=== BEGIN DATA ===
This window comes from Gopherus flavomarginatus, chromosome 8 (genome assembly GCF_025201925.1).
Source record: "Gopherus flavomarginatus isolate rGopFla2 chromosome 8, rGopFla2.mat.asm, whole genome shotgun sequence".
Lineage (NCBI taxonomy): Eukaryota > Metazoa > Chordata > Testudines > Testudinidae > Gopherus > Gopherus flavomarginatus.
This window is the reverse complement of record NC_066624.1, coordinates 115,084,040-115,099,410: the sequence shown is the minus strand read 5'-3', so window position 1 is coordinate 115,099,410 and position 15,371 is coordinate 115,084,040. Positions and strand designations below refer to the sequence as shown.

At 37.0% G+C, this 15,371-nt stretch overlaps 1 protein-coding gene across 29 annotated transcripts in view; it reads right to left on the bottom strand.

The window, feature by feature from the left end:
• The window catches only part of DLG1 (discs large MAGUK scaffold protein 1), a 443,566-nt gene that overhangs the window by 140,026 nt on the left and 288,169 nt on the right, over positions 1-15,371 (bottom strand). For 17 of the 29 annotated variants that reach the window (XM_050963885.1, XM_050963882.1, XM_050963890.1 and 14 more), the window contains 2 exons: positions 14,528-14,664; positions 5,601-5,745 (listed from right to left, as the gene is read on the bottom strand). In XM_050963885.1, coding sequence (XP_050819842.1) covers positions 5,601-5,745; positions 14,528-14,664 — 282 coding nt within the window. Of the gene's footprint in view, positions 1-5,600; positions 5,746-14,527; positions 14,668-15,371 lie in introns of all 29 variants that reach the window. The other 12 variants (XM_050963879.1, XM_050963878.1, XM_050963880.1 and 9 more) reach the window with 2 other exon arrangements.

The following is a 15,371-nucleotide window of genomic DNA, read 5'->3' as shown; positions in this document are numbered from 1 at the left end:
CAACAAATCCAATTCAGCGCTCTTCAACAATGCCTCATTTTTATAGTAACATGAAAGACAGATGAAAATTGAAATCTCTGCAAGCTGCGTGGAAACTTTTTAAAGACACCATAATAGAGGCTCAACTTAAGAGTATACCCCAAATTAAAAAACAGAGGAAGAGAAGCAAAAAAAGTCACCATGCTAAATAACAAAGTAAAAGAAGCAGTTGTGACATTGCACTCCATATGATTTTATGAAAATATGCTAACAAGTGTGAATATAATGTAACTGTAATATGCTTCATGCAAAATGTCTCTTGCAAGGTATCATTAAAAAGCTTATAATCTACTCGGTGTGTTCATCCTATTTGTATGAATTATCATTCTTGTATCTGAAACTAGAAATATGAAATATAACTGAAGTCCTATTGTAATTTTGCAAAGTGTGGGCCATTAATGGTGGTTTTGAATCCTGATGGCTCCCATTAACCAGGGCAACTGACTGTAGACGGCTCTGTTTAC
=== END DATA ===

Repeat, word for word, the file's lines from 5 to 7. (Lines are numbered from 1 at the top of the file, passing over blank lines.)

At 37.0% G+C, this 15,371-nt stretch overlaps 1 protein-coding gene across 29 annotated transcripts in view; it reads right to left on the bottom strand.

The window, feature by feature from the left end:
• The window catches only part of DLG1 (discs large MAGUK scaffold protein 1), a 443,566-nt gene that overhangs the window by 140,026 nt on the left and 288,169 nt on the right, over positions 1-15,371 (bottom strand). For 17 of the 29 annotated variants that reach the window (XM_050963885.1, XM_050963882.1, XM_050963890.1 and 14 more), the window contains 2 exons: positions 14,528-14,664; positions 5,601-5,745 (listed from right to left, as the gene is read on the bottom strand). In XM_050963885.1, coding sequence (XP_050819842.1) covers positions 5,601-5,745; positions 14,528-14,664 — 282 coding nt within the window. Of the gene's footprint in view, positions 1-5,600; positions 5,746-14,527; positions 14,668-15,371 lie in introns of all 29 variants that reach the window. The other 12 variants (XM_050963879.1, XM_050963878.1, XM_050963880.1 and 9 more) reach the window with 2 other exon arrangements.